2013: The Year in Lesbian/Bi Books

Getting Graphic

Nicole Georges graphic memoir Calling Dr. Laura actually encompassed way more than just her bouts of calling radio talk-show host Laura Schlessinger, whom she calls to talk about her mysterious dad, who she had always believed to be dead until her early 20s. But the book is also about growing up in general, falling in and out of love, and living lesbian life in Portland, Oregon.

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And of course, while Julie Maroh‘s Le bleu est une couleur chaude was published in France a few years ago, an English translation of Blue is the Warmest Color was published by Arsenal Pulp this year. And while issues surrounding the movie have been full of dramatics, the graphic novel is a moving coming of age tale of Clementine and the woman who changes her life, the magnetic, blue haired Emma.

It also seems like we can’t go a year these days without some female-driven outrage in the world of comics: Last year, it was Gail Simone getting the boot from DC and Batgirl, after which she was soon reinstated. This year, it was the creative team behind Batwoman calling it quits after DC supposedly refused to allow Maggie and Kate Kane to get married. DC announced that gay writer Marc Andreyko would take the reigns, which felt promising, but as Heather Hogan reviewed the first issue with the new team, disappointment is actually what reigned instead.

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New Voices

The breakout voice of the year was undoubtedly Imogen Binnie with her debut novel Nevada, published by Topside Press. This dark comedy follows the journey of punk transwoman Maria Griffith, living in New York City and dealing with the aftermath of discovering lies told by her girlfriend.

Lebsians Written by Non-Lesbian Folk

While gay men have frequently been protagonists or major characters in “mainstream” literature over the last few years, for whatever reason, lesbians have often been much less visible in works by non-queer authors. That began to change this year, most notably with We Are Water, the newest novel by big time author Wally Lamb, of She’s Come Undone fame. The event the plot revolves around is a lesbian marriage in Connecticut between Vivian Oh, who has split with her husband after 27 years of marriage and three children, and Viveca, the art dealer Vivian has fallen in love with. We Are Water is told from the points of view of varying family members who are connected with the couple, and traverses issues of family, class, and love.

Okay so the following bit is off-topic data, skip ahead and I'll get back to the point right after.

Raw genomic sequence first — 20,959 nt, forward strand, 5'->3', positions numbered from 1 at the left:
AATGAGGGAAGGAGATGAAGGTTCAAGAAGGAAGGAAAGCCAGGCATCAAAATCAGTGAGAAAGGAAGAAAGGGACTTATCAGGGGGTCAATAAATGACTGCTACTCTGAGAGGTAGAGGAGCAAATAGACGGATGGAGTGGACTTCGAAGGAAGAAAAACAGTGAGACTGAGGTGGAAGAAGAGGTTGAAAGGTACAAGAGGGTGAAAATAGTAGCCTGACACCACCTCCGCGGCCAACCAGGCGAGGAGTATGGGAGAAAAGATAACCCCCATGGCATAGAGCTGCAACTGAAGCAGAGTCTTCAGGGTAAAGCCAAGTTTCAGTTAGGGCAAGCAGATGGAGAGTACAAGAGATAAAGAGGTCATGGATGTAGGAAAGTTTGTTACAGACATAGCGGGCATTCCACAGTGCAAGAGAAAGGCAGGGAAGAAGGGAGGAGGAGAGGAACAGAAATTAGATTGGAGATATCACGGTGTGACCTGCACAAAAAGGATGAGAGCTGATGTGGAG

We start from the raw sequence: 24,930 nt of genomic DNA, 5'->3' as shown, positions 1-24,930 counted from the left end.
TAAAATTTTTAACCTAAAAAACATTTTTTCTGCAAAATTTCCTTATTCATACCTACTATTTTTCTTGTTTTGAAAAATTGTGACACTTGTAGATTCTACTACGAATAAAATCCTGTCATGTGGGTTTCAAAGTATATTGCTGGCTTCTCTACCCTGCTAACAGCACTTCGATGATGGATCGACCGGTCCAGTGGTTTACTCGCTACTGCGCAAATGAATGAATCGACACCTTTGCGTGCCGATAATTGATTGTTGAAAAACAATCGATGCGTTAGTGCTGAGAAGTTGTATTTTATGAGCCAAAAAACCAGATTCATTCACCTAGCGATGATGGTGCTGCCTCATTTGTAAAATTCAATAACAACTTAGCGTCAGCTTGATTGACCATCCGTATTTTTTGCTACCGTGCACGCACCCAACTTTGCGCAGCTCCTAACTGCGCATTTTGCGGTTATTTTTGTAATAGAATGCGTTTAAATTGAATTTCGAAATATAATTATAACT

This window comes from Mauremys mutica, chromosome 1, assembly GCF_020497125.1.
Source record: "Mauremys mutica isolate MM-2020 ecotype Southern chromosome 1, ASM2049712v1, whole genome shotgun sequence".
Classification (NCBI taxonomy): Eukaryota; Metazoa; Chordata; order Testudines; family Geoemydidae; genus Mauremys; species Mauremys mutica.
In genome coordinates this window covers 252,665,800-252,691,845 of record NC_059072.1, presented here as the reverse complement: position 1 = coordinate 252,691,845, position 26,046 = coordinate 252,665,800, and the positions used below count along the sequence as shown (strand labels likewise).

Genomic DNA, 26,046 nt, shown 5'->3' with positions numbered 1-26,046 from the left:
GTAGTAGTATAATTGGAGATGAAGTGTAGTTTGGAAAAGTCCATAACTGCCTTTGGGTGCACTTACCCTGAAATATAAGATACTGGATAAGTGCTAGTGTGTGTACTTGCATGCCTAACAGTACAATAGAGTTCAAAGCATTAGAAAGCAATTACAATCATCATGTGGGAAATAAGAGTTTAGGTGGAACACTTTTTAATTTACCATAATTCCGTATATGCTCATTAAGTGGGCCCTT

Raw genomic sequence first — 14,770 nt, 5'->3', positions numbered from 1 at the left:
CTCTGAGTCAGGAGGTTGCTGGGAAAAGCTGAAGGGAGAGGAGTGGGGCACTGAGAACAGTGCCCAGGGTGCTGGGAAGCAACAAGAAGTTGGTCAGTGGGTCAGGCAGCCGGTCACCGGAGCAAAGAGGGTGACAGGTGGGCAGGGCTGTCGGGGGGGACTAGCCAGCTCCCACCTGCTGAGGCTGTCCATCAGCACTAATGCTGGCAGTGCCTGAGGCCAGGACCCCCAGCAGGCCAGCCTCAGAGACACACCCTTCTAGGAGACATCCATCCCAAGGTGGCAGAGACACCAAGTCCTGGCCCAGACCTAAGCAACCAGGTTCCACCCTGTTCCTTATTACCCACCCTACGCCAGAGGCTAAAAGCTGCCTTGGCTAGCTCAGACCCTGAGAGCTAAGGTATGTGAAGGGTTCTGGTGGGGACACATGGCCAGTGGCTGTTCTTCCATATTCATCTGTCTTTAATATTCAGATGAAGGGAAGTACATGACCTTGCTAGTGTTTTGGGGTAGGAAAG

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Another aquatically named big title this year was Bodies of Water by T. Greenwood, chronicling the life of a young housewife in the 1960s, Billie Valentine, whose drab existence is soon invigorated by the new family who moves in across the street–specifically by the mother, Eva. An affair follows that brings Billie true happiness for the first time in her life, but that also has long term impacts on both families.

A completely different type of novel, Bombshell by James Reich was a feminist, political thriller about a world in nuclear meltdown. The protagonist is a Russian woman obsessed with Valerie Solanas, the radical feminist who died in the ‘80s and was famous for her attempted assassination of Andy Warhol. She follows Solanas’ legacy across the US, carrying out acts against nuclear power plants while being pursued by CIA.

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